The REvil cybergang claimed responsibility for the large ransomware attack on managed service provider Kaseya Limited. The ransomware attack is huge and it is considered the single largest worldwide ransomware attack ever this year. Financial services, tourism, retail and government computer systems in several nations are all affected. The attackers claim to have infected 1 million Kaseya-connected computers and are seeking $70 million in bitcoin in exchange for a decryption key. The number of enterprises affected is estimated to be in the thousands, according to federal authorities.

The attack is massive and considered the single biggest global ransomware attack on record. Affected are financial services, travel and leisure and public sector computer systems located across many countries.

The infamous cybergang REvil claimed responsibility for the attack in a posting posted to a hacker site on Sunday. The message was as follows:

“On Friday (02.07.2021) we launched an attack on MSP providers. More than a million systems were infected. If anyone wants to negotiate about universal decryptor – our price is 70 000 000$ in BTC and we will publish publicly decryptor that decrypts files of all victims, so everyone will be able to recover from attack in less than an hour. If you are interested in such deal – contact us using victims “readme” file instructions.” – REvil.

The gang (also known as Sodinokibi ransomware group) has been operating since April 2019 when the GrandCrab cybergang split, according to a detailed investigation of the REvil attack by Kaspersky. “REvil ransomware has been advertised on underground forums for three years and it is one of the most prolific Ransomware as a Service (RaaS) operations,” researchers wrote.

Later, Deputy National Security Advisor Anne Neuberger issued a statement stating that US President Joe Biden had “directed the full resources of the government to investigate this incident” and urging anyone who believes they have been hacked to contact the FBI.

In related news, the Cybersecurity and Infrastructure Security Agency (CISA) and the Federal Bureau of Investigation (FBI) of the United States offered support to those affected by the massive cyberattack.

“We encourage all who might be affected to employ the recommended mitigations and for users to follow Kaseya’s guidance to shut down VSA servers immediately. As always, we stand ready to assist any impacted entities,” according to a security alert.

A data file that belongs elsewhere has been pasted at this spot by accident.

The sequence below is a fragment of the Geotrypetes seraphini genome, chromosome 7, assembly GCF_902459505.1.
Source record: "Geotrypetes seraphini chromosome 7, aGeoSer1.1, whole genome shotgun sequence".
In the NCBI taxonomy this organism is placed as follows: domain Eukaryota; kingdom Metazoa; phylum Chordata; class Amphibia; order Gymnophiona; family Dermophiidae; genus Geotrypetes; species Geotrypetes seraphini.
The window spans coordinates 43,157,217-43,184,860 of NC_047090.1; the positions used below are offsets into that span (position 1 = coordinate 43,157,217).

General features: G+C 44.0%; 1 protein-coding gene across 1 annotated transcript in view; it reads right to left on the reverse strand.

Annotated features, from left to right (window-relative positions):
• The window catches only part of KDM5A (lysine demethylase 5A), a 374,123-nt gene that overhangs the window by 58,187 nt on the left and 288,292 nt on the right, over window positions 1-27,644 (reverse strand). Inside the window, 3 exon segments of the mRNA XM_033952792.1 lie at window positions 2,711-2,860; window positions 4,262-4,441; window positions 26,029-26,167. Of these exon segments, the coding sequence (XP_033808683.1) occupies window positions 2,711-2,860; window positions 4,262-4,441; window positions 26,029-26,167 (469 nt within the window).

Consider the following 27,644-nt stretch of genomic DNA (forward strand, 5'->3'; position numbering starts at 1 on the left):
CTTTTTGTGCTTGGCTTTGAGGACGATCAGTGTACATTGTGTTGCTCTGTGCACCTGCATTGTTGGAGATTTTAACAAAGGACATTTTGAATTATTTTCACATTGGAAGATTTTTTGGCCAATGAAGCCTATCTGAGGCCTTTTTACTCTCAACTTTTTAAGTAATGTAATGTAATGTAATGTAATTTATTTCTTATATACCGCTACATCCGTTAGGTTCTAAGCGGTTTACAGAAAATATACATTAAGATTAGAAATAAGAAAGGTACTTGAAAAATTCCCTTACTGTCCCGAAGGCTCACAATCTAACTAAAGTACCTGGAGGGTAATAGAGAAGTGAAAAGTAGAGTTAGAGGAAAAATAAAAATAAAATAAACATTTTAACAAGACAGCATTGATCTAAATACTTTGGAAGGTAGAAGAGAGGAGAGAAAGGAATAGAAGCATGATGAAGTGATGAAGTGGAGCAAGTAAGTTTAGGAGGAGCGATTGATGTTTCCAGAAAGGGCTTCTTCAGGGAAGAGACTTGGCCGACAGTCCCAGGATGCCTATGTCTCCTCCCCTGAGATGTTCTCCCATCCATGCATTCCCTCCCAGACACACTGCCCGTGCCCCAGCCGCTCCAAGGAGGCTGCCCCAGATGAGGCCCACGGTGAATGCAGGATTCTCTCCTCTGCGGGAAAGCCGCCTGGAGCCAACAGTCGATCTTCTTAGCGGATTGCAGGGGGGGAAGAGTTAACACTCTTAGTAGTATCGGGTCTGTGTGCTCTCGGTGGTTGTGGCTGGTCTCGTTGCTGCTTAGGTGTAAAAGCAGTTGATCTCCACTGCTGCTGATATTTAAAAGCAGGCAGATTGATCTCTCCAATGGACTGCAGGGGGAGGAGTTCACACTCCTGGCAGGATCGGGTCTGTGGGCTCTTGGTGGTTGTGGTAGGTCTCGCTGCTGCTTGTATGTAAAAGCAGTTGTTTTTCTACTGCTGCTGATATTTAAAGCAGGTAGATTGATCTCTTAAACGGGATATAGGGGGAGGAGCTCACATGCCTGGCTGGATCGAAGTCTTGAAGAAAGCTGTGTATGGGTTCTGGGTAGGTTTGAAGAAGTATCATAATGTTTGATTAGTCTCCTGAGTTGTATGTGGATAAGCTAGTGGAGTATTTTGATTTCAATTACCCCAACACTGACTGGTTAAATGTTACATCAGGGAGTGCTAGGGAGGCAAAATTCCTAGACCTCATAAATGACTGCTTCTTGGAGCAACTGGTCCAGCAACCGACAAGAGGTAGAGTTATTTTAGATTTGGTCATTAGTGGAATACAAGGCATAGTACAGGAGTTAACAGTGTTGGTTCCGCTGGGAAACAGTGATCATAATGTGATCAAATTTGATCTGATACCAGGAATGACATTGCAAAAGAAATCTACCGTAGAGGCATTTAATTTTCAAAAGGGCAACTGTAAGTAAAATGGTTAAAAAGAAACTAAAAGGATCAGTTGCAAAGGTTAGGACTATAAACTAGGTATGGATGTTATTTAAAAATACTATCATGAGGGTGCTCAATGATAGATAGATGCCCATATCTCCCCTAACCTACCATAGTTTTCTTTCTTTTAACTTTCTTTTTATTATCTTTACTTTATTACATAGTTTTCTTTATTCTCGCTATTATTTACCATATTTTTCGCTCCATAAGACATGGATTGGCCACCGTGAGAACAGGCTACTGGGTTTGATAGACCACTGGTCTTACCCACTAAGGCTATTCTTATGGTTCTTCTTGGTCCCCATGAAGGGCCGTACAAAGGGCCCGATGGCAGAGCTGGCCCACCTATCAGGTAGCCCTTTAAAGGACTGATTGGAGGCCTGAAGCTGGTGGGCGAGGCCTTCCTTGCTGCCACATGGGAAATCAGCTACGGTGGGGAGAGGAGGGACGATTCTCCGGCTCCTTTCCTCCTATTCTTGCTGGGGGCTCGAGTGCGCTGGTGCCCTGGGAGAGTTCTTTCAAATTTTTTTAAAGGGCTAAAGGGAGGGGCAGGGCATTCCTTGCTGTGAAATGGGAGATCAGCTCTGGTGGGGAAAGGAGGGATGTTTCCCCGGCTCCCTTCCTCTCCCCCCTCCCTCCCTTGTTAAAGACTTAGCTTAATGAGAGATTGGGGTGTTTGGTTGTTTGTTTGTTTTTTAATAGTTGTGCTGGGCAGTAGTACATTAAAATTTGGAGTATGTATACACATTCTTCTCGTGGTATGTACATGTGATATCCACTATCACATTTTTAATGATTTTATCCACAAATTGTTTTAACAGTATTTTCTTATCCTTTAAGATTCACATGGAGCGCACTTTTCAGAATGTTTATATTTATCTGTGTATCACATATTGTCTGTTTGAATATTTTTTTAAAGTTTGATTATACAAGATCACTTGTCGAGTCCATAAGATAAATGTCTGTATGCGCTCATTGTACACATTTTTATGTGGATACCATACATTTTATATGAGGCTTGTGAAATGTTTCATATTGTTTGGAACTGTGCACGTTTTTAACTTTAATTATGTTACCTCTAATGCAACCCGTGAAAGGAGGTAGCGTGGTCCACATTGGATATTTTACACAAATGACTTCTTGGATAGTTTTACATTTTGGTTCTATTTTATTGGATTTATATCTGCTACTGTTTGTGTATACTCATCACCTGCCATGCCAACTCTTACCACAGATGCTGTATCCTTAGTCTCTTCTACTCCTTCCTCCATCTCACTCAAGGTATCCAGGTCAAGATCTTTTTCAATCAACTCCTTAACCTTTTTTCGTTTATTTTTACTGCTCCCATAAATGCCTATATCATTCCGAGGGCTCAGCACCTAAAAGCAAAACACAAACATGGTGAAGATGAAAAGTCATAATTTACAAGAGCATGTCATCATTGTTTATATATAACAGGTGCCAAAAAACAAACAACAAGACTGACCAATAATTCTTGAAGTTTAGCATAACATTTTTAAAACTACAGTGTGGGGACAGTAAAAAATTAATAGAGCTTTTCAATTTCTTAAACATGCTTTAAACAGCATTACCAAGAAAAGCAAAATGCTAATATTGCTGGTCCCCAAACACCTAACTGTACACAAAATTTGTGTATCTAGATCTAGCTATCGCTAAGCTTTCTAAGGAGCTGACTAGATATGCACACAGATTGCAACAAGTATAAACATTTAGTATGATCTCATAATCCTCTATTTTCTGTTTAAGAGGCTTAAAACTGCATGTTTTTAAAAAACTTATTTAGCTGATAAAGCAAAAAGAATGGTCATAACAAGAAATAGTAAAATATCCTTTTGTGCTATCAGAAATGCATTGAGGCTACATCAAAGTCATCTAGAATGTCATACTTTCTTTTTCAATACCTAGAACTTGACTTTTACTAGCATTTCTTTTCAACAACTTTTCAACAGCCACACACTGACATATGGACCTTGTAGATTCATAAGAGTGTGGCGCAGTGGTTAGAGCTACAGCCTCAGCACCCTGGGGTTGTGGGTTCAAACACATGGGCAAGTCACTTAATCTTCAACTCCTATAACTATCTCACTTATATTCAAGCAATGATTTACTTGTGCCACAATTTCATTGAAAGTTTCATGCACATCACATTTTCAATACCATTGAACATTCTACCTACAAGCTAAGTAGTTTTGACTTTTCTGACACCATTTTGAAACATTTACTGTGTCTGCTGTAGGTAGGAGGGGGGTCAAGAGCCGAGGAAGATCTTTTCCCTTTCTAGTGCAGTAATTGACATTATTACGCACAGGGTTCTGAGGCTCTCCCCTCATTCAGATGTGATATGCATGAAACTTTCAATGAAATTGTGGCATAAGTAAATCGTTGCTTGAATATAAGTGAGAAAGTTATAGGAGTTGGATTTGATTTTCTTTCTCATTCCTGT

“If you feel your systems have been compromised as a result of the Kaseya ransomware incident, we encourage you to employ all recommended mitigations, follow guidance from Kaseya and the Cybersecurity and Infrastructure Security Agency (CISA”) to shut down your VSA servers immediately and report your compromise to the FBI.

Kaseya helpdesk stated –

“On Friday, July 2nd, Kaseya received reports from customers and others suggesting unusual behavior occurring on endpoints managed by the Kaseya VSA on-premises product.  Shortly thereafter, customer reports indicated that ransomware was being executed on endpoints.  In light of these reports, the executive team convened and made the decision to take two steps to try to prevent the spread of any malware:  we sent notifications to on-premises customers to shut off their VSA servers and we shut down our VSA SaaS infrastructure.

The attackers were able to exploit zero-day vulnerabilities in the VSA product to bypass authentication and run arbitrary command execution.  This allowed the attackers to leverage the standard VSA product functionality to deploy ransomware to endpoints.  There is no evidence that Kaseya’s VSA codebase has been maliciously modified.   

Mandiant was quickly engaged to investigate the incident.  We have been actively engaged with Mandiant to assess the manner and impact of the attack.  We are also cooperating with federal law enforcement to ensure that they have the information they need to investigate this attack.  Below, we provide some of the technical details that we have been able to confirm in the course of the investigation.

To date, we are aware of fewer than 60 Kaseya customers, all of which were using the VSA on-premises product, who was directly compromised by this attack.  While many of these customers provide IT services to multiple other companies, we understand the total impact thus far has been to fewer than 1,500 downstream businesses.  We have not found any evidence that any of our SaaS customers were compromised.

We have begun our restoration process and are developing and readying for deployment to our VSA customers a fix for this issue.  On July 3rd, Kaseya released a Compromise Detection Tool to customers.  This tool analyzes the user’s system (either VSA server or managed endpoint) and determines whether any indicators of compromise (IOC) are present.  To date, over 2,000 customers have downloaded the tool.  Updates on this are being posted at the following link: https://helpdesk.kaseya.com/hc/en-gb/articles/4403440684689.  We are working to bring our SaaS environment up safely and provide an update for on-premises customers.

We know there is a lot of information circulating about this incident.  Some of it is accurate, much of it is not.  We will continue our efforts to keep you updated as we have solid, actionable information to share.”